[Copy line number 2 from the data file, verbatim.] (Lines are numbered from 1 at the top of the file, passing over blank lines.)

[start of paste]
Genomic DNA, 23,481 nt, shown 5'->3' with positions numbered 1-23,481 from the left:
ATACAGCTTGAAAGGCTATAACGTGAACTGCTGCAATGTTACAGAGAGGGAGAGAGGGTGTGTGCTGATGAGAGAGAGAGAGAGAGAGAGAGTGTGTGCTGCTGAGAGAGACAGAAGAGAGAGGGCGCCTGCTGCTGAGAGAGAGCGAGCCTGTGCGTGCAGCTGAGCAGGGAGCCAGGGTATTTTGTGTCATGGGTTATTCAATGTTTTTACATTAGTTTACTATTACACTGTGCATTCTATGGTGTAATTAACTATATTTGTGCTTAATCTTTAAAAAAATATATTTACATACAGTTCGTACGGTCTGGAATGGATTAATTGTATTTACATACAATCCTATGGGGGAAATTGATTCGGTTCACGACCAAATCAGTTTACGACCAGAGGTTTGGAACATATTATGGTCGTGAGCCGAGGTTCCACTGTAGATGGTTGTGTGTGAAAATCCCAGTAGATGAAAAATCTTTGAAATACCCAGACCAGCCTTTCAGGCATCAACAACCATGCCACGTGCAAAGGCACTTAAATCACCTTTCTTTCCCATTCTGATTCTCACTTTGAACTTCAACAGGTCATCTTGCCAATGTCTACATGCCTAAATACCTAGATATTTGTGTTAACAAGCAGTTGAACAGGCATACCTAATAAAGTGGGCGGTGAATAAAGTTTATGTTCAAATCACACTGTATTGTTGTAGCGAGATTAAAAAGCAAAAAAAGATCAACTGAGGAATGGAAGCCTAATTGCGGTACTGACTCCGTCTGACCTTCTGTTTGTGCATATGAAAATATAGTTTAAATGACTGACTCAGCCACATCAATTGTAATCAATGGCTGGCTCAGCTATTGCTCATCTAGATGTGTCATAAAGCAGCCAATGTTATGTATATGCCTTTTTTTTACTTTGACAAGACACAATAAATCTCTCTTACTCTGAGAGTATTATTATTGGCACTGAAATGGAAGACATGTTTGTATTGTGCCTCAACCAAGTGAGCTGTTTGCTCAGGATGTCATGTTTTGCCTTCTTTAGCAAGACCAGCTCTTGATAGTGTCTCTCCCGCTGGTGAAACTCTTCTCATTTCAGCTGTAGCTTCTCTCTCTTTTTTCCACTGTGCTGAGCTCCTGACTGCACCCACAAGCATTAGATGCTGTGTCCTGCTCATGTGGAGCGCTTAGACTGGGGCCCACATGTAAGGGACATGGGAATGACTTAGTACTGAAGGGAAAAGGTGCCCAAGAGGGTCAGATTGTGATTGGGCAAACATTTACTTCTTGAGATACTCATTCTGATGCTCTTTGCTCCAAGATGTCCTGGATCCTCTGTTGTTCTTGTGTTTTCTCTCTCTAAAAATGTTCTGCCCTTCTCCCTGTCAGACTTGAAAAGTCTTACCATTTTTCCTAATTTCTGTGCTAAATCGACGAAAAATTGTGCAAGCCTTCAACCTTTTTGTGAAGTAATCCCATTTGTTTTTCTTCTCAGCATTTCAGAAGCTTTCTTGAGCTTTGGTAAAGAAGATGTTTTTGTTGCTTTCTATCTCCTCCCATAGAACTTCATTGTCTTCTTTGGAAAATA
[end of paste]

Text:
ATACAGCTTGAAAGGCTATAACGTGAACTGCTGCAATGTTACAGAGAGGGAGAGAGGGTGTGTGCTGATGAGAGAGAGAGAGAGAGAGAGAGTGTGTGCTGCTGAGAGAGACAGAAGAGAGAGGGCGCCTGCTGCTGAGAGAGAGCGAGCCTGTGCGTGCAGCTGAGCAGGGAGCCAGGGTATTTTGTGTCATGGGTTATTCAATGTTTTTACATTAGTTTACTATTACACTGTGCATTCTATGGTGTAATTAACTATATTTGTGCTTAATCTTTAAAAAAATATATTTACATACAGTTCGTACGGTCTGGAATGGATTAATTGTATTTACATACAATCCTATGGGGGAAATTGATTCGGTTCACGACCAAATCAGTTTACGACCAGAGGTTTGGAACATATTATGGTCGTGAGCCGAGGTTCCACTGTAGATGGTTGTGTGTGAAAATCCCAGTAGATGAAAAATCTTTGAAATACCCAGACCAGCCTTTCAGGCATCAACAACCATGCCACGTGCAAAGGCACTTAAATCACCTTTCTTTCCCATTCTGATTCTCACTTTGAACTTCAACAGGTCATCTTGCCAATGTCTACATGCCTAAATACCTAGATATTTGTGTTAACAAGCAGTTGAACAGGCATACCTAATAAAGTGGGCGGTGAATAAAGTTTATGTTCAAATCACACTGTATTGTTGTAGCGAGATTAAAAAGCAAAAAAAGATCAACTGAGGAATGGAAGCCTAATTGCGGTACTGACTCCGTCTGACCTTCTGTTTGTGCATATGAAAATATAGTTTAAATGACTGACTCAGCCACATCAATTGTAATCAATGGCTGGCTCAGCTATTGCTCATCTAGATGTGTCATAAAGCAGCCAATGTTATGTATATGCCTTTTTTTTACTTTGACAAGACACAATAAATCTCTCTTACTCTGAGAGTATTATTATTGGCACTGAAATGGAAGACATGTTTGTATTGTGCCTCAACCAAGTGAGCTGTTTGCTCAGGATGTCATGTTTTGCCTTCTTTAGCAAGACCAGCTCTTGATAGTGTCTCTCCCGCTGGTGAAACTCTTCTCATTTCAGCTGTAGCTTCTCTCTCTTTTTTCCACTGTGCTGAGCTCCTGACTGCACCCACAAGCATTAGATGCTGTGTCCTGCTCATGTGGAGCGCTTAGACTGGGGCCCACATGTAAGGGACATGGGAATGACTTAGTACTGAAGGGAAAAGGTGCCCAAGAGGGTCAGATTGTGATTGGGCAAACATTTACTTCTTGAGATACTCATTCTGATGCTCTTTGCTCCAAGATGTCCTGGATCCTCTGTTGTTCTTGTGTTTTCTCTCTCTAAAAATGTTCTGCCCTTCTCCCTGTCAGACTTGAAAAGTCTTACCATTTTTCCTAATTTCTGTGCTAAATCGACGAAAAATTGTGCAAGCCTTCAACCTTTTTGTGAAGTAATCCCATTTGTTTTTCTTCTCAGCATTTCAGAAGCTTTCTTGAGCTTTGGTAAAGAAGATGTTTTTGTTGCTTTCTATCTCCTCCCATAGAACTTCATTGTCTTCTTTGGAAAATA